Bluesman's Lament

by Mike Herman, So-Lo

Released 2017
Catskill Creek Music
Released 2017
Catskill Creek Music
Acoustic Roots & Blues music. A blend of the soulful sounds of Jorma, Taj, Keb, Leadbelly, and more..,
NOTES
Review
Mike Herman, Blues Artist
Philip Glass meets Muddy Waters meets Mae West
At the first chords the river ripples around your feet, and then they repeat, spread and deepen, and you’re in. The guitar sets its theme and flows, the current draws you on, hypnotically, you’re in and you’re moving and when you come up to the surface it’s all the same and every fraction of a second it’s changing. One subtlety builds on another. His voice and his playing become one force. You don’t want it to ever stop.
You’re in the hands of a master here, and he’s in the hands of his own passion for the blues guitar artists of the 1930’s and 40’s he’s studied all his life. Audience and player launch out on a song and travel down it together, immersed.
The man is sexy. Lithe and deliberate, there’s something muscular and taut and catlike about the way he moves and the way he sits, composed and intent, one leg crossed and one toe tapping on the stage. His eyes, shadowed by an old black Stetson, close in a kind of bliss. His singing voice is sexy -- husky and sweet and a little breathless. He usually kicks off a set with his own, “Sweet Jellyroll,” or “Get it While it’s Hot. He’s got his own seasonal material as well, like a song about a woman alone on Christmas Eve longing for a man – say, Santa –to shimmy down her chimney. “C’mere, big boy, was all she said.”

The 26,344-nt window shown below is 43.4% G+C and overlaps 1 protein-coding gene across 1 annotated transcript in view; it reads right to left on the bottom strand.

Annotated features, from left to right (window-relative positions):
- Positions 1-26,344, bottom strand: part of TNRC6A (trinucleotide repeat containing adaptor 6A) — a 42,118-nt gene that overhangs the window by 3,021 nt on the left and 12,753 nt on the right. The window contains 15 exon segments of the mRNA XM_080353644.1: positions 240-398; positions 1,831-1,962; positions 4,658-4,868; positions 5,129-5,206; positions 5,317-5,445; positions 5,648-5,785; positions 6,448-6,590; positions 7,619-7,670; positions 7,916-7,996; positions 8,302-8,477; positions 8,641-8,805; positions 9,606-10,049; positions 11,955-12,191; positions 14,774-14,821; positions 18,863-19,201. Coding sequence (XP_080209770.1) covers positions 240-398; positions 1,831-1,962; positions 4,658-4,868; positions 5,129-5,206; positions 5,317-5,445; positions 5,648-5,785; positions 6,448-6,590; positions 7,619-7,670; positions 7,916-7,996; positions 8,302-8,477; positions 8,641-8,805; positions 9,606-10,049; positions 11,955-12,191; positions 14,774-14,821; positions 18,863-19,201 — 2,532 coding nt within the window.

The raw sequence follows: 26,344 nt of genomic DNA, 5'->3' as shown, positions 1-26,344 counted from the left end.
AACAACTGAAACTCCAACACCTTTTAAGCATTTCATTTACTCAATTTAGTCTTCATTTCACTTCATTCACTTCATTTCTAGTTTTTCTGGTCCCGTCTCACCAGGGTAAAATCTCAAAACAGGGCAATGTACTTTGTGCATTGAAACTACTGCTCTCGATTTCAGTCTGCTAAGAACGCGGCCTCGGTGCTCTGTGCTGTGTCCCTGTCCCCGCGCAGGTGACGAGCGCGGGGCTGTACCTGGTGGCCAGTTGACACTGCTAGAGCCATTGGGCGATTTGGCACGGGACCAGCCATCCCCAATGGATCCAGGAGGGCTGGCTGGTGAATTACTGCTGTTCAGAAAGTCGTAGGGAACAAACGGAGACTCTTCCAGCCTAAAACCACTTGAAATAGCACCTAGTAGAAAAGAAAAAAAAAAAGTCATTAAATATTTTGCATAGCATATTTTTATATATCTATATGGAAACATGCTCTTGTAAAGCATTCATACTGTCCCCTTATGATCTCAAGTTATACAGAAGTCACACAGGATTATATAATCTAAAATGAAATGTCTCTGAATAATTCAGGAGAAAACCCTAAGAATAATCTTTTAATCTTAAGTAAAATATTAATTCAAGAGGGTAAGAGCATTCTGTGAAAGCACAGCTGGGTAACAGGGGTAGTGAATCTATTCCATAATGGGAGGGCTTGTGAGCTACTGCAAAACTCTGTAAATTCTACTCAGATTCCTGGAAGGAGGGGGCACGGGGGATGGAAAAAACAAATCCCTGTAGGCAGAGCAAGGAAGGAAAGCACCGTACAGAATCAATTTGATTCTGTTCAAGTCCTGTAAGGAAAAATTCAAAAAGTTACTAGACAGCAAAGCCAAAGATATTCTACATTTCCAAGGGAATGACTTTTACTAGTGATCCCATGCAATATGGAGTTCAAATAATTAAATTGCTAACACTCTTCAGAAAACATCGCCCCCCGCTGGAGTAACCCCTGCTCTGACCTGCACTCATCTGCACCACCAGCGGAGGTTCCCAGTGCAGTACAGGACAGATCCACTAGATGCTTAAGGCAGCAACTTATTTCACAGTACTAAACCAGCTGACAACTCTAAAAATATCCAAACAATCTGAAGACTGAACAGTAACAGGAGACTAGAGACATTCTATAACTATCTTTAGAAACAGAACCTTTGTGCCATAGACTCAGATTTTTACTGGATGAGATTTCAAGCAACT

Some of his songs are sunny little numbers about living up in the Catskills, or traditional blues about good ol’ dogs who know how to tree a ‘possum. Some are tragedies about women visiting their husbands in prison. Some are murder ballads. When Herman sang about John Hardy his voice and his playing wove a net of chains. We were down at the bottom on that one with a corpse and his killer, a man stepping out of this world into another, and Herman made us wait on the story as he climbed up the chorus and walked it back and climbed it again before he took us into the melody of the next verse, closer to retribution and death.
This artist is one of the unknown treasures of our Hudson Valley. Or known to too few. You won’t forget hearing those first few notes, feeling that music rise and wrap around you. The first time I heard him I thought about Philip Glass, the subtle, hypnotic urgency of the repetitive back-chords. But Herman brings an enormous warmth and humor to his art. He’s so deeply accomplished that he’s possessed; his music rides him and he takes us along for that ride. Effortlessly. You don’t want to miss hearing this guy. Any chance you get. Check out his website, it’s got his upcoming appearances listed. See: www.MikeHermanSolo.com.
J. Karpova

Making Music

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